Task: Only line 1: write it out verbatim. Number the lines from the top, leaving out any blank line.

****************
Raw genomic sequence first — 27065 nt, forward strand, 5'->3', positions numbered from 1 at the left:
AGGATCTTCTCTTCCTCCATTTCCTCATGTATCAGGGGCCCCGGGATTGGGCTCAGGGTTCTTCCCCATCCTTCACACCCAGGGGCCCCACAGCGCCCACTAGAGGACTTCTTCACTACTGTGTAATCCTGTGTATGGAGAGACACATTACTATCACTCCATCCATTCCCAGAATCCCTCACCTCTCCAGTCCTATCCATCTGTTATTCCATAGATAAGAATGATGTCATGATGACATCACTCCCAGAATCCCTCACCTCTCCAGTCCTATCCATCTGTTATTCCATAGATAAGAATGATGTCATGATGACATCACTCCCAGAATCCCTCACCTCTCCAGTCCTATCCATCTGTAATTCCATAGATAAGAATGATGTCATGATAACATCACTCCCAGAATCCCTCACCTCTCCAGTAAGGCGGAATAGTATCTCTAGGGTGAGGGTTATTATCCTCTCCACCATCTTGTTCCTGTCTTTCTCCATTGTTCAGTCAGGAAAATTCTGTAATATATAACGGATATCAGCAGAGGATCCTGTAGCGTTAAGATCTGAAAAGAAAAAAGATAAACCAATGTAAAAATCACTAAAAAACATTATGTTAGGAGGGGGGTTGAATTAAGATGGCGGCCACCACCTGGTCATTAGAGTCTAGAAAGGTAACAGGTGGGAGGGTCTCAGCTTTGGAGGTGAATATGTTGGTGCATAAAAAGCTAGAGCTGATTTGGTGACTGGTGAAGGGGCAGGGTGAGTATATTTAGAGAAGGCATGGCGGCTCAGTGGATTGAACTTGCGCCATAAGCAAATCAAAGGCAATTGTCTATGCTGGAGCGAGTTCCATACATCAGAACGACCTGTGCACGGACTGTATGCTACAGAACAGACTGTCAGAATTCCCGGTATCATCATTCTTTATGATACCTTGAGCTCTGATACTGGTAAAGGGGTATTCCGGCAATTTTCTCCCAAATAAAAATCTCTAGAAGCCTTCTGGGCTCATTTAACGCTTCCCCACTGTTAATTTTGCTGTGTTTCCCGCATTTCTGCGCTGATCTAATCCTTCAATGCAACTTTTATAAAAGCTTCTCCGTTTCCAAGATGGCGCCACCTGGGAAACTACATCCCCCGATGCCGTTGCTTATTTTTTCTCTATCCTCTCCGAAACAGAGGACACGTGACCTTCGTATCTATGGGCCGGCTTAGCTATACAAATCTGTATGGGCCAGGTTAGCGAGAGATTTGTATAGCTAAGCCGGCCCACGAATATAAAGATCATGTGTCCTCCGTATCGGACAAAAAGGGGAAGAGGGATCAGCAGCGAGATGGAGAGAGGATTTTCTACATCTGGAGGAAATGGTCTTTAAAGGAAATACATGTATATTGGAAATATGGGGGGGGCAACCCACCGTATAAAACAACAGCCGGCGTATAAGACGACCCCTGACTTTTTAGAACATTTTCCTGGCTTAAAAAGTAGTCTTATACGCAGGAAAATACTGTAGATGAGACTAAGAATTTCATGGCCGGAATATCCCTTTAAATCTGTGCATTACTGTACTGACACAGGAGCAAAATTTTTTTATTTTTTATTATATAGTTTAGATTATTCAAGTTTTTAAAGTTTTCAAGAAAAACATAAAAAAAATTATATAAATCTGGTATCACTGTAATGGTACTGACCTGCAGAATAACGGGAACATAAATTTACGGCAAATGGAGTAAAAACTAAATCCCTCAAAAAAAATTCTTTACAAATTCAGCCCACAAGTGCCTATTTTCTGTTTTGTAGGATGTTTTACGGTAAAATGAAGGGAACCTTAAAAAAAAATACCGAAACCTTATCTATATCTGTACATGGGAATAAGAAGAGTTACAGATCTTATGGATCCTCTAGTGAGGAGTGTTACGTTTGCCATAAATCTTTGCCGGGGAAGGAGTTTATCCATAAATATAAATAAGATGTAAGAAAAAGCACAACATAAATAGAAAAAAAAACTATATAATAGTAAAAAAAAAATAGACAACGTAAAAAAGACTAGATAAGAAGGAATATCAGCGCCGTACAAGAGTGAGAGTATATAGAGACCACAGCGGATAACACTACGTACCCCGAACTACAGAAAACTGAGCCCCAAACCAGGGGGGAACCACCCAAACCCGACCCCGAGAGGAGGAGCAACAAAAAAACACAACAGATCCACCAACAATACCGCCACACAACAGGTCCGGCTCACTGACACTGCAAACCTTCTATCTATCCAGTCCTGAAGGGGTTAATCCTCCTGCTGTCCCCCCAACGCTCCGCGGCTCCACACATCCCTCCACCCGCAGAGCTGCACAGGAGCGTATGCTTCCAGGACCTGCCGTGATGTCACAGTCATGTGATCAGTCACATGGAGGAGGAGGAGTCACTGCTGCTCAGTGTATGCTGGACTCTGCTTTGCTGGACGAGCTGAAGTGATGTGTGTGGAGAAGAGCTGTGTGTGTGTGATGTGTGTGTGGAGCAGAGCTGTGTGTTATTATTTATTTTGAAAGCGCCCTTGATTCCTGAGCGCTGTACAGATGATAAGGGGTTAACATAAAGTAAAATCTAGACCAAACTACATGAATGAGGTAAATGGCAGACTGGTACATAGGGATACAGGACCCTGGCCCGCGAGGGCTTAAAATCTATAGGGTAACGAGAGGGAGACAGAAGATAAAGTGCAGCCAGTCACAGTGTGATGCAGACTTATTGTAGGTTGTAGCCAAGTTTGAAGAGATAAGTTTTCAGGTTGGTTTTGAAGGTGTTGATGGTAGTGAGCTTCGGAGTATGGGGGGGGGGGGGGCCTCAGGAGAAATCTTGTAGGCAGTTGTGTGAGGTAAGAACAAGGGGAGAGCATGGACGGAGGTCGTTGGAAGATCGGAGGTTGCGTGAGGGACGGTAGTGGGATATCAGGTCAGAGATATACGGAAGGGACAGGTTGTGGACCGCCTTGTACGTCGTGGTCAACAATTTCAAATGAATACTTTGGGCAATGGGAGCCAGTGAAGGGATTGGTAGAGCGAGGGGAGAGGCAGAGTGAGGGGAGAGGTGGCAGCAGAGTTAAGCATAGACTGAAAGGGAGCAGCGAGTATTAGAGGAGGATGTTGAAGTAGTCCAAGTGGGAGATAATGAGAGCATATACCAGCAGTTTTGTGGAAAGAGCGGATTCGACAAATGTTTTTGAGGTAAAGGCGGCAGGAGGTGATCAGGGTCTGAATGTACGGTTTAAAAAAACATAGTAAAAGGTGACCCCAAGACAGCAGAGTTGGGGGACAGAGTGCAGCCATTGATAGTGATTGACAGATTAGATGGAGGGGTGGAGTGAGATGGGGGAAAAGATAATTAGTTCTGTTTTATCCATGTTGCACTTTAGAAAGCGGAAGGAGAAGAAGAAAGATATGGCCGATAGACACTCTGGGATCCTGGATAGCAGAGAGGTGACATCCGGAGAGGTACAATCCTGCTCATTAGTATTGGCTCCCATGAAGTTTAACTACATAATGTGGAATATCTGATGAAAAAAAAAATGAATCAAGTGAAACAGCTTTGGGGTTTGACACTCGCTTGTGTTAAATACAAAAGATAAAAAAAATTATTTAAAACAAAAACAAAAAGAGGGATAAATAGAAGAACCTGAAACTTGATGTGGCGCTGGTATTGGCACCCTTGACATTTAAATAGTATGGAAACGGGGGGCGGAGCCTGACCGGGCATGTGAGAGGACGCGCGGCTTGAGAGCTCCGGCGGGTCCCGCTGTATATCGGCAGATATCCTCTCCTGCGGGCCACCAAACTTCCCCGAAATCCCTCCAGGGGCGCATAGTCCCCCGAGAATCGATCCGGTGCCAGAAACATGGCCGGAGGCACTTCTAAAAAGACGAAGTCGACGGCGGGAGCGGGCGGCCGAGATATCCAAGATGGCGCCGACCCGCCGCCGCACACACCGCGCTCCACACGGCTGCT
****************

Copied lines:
Raw genomic sequence first — 27065 nt, forward strand, 5'->3', positions numbered from 1 at the left: